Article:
Source: Reuters
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  • Over 65,000 Australians found jobs in the first two weeks of December as unemployment shrank to its lowest point in over a decade, according to the ABS
  • The unemployment rate reached 4.2 per cent in the first two weeks of December, with New South Wales and Victoria largely driving the jobs growth following their Delta lockdowns
  • Head of labour statistics at the ABS Bjorn Jarvis says it is the lowest unemployment rate since August 2008, just before the start of the Global Financial Crisis
  • The underemployment rate also fell, with only 6.6 per cent of workers saying they wanted more hours, while hours worked increased and the participation rate remained at record levels
  • Of course, this data all comes from before the Omicron outbreak across Australia, meaning the actual impact of Omicron on the jobs market is still uncertain

Over 65,000 Australians found jobs in the first two weeks of December as unemployment shrank to its lowest point in over a decade, according to the Australian Bureau of Statistics (ABS).

The latest ABS data shows unemployment fell 0.5 percentage points to 4.2 per cent in the first two weeks of December as the nation enjoyed a jobs boom in the aftermath of the Delta wave of COVID-19.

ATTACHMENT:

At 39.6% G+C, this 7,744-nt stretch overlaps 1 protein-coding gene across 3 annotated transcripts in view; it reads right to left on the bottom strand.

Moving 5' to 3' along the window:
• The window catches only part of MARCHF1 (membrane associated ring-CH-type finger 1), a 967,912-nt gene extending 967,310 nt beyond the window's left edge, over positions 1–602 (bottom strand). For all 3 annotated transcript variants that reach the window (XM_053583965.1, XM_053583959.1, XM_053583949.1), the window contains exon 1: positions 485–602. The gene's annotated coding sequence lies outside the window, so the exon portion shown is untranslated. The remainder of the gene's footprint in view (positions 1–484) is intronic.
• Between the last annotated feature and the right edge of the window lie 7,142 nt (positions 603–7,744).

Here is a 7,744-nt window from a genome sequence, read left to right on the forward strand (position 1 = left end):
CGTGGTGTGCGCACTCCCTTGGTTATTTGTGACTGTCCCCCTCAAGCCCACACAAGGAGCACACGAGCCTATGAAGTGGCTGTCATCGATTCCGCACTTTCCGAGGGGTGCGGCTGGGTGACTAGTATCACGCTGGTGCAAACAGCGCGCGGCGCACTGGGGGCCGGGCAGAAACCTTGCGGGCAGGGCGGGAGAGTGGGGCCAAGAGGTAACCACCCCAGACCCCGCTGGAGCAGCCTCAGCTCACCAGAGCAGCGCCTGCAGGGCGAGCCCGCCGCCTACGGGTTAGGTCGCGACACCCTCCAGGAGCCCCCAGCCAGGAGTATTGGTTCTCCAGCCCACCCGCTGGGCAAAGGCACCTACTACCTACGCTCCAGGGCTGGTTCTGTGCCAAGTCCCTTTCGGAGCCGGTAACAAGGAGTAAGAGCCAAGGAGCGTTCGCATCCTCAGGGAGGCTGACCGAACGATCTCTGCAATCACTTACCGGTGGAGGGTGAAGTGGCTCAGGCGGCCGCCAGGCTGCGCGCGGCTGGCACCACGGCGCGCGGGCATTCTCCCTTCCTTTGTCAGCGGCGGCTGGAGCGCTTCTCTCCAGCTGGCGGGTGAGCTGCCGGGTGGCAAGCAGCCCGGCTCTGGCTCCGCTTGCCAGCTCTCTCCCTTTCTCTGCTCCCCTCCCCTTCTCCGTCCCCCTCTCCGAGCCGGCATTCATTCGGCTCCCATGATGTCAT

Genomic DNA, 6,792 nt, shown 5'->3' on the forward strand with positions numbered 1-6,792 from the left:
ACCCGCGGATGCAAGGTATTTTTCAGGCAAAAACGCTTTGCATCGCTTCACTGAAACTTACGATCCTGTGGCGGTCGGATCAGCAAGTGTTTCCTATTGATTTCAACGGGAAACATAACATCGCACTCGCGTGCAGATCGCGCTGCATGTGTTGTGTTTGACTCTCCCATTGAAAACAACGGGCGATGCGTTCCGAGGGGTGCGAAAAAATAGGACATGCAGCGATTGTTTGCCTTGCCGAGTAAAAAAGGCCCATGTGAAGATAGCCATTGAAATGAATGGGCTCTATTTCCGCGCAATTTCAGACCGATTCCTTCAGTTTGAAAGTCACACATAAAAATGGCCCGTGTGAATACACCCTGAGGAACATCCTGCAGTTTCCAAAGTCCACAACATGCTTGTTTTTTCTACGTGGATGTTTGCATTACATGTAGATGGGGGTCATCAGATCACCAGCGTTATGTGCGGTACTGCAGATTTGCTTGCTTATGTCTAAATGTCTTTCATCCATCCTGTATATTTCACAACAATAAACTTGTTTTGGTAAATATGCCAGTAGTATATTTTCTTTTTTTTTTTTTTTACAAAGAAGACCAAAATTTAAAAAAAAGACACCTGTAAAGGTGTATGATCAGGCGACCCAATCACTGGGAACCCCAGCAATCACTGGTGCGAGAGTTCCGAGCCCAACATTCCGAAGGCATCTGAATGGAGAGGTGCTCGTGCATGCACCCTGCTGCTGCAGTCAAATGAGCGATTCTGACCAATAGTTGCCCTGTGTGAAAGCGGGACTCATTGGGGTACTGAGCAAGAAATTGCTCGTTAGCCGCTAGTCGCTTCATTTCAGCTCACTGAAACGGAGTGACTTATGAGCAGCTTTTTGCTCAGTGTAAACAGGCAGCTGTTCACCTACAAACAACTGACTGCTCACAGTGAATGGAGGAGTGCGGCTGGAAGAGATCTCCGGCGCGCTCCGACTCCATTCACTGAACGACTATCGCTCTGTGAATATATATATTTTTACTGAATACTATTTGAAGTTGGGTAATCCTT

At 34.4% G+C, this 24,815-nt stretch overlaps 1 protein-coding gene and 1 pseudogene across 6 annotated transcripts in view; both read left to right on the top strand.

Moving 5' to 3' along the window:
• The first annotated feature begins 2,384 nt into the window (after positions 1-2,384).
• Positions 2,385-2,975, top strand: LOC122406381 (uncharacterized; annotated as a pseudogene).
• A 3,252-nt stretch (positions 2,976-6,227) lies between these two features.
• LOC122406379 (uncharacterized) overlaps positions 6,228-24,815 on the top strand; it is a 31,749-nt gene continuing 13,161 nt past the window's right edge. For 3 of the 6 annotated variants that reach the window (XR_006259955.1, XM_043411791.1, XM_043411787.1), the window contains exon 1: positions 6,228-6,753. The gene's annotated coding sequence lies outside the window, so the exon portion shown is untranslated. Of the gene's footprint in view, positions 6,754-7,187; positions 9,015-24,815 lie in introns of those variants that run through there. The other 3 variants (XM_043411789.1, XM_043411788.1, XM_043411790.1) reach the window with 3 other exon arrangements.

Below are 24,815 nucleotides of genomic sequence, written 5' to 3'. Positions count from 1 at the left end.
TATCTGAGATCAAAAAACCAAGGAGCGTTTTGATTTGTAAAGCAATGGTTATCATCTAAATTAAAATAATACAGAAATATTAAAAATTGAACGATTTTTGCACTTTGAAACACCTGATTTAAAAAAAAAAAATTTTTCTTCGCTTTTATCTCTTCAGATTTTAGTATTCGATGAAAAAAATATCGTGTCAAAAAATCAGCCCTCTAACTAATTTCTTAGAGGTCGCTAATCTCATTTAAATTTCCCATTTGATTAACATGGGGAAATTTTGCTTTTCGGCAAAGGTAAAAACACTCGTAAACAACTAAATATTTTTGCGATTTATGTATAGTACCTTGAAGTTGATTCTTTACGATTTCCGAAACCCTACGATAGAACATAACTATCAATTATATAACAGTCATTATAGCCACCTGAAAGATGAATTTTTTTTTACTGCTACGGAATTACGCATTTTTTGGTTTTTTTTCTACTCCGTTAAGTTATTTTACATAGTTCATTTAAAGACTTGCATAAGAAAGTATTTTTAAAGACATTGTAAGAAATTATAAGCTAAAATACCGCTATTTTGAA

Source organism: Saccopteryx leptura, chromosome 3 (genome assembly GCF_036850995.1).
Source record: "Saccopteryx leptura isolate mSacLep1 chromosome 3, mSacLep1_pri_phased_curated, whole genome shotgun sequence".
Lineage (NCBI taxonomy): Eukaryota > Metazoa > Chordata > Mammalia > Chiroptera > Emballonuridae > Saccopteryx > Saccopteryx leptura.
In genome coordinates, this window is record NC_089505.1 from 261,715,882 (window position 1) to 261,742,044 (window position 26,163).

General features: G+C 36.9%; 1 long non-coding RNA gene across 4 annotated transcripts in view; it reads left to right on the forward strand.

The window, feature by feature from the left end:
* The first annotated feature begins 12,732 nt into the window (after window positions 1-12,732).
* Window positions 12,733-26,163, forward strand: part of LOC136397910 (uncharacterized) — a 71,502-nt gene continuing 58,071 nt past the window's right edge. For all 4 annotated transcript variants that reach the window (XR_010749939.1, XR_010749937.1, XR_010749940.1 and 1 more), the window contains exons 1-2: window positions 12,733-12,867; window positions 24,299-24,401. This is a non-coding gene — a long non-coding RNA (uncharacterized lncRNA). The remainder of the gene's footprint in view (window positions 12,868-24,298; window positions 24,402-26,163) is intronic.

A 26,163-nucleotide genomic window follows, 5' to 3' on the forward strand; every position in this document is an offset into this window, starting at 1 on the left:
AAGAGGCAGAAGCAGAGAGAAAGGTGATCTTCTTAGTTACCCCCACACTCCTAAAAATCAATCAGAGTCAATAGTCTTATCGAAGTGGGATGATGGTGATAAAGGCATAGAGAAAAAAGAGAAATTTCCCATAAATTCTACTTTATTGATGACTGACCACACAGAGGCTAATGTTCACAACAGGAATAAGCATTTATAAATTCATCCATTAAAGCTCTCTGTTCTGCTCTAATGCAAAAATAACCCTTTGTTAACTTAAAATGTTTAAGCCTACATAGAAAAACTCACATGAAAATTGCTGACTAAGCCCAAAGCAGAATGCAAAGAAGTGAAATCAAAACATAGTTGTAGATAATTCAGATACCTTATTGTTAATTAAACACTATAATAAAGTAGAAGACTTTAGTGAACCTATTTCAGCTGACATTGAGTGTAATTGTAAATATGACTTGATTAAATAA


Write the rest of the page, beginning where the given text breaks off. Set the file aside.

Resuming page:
Head of labour statistics at the ABS Bjorn Jarvis said New South Wales and Victoria largely led the rises in employment through November and December, with employment in these states back to May levels towards the end of 2021.

“This is the lowest unemployment rate since August 2008, just before the start of the Global Financial Crisis and Lehman Brothers collapse, when it was 4.0 per cent,” Mr Jarvis said.

“This is also close to the lowest unemployment rate in the monthly series — February 2008 — and for a rate below 4.0 we need to look back to the 1970s when the survey was quarterly,” Mr Jarvis said.

The underemployment rate also fell, with only 6.6 per cent of workers saying they wanted more hours.

Of course, this data all comes from before the Omicron outbreak across Australia, meaning the actual impact of Omicron on the jobs market is still uncertain.

A Commbank report this week estimated that roughly one million Australians were currently isolating because of COVID-19 infection or because they were a close contact of a positive case.

Still, the ABS said along with low unemployment, the participation rate — meaning the proportion of Australians who want to work — remained at record levels in December.

“The participation rate in December… was 0.2 percentage points higher than before the start of the pandemic and only 0.2 percentage points below the historical high in May and June 2021,” Mr Jarvis said.

All this led to an increase in hours worked in December, which grew by one per cent to sit 0.1 per cent higher than in May 2021.

“The continued recovery in employment was also seen in strong increases in hours worked, as people continued to return to work in December,” Mr Jarvis said.

“The number of employed people who worked no hours due to economic and other COVID-related reasons fell from 138,000 people down to 85,000 people and was lower than in May.”

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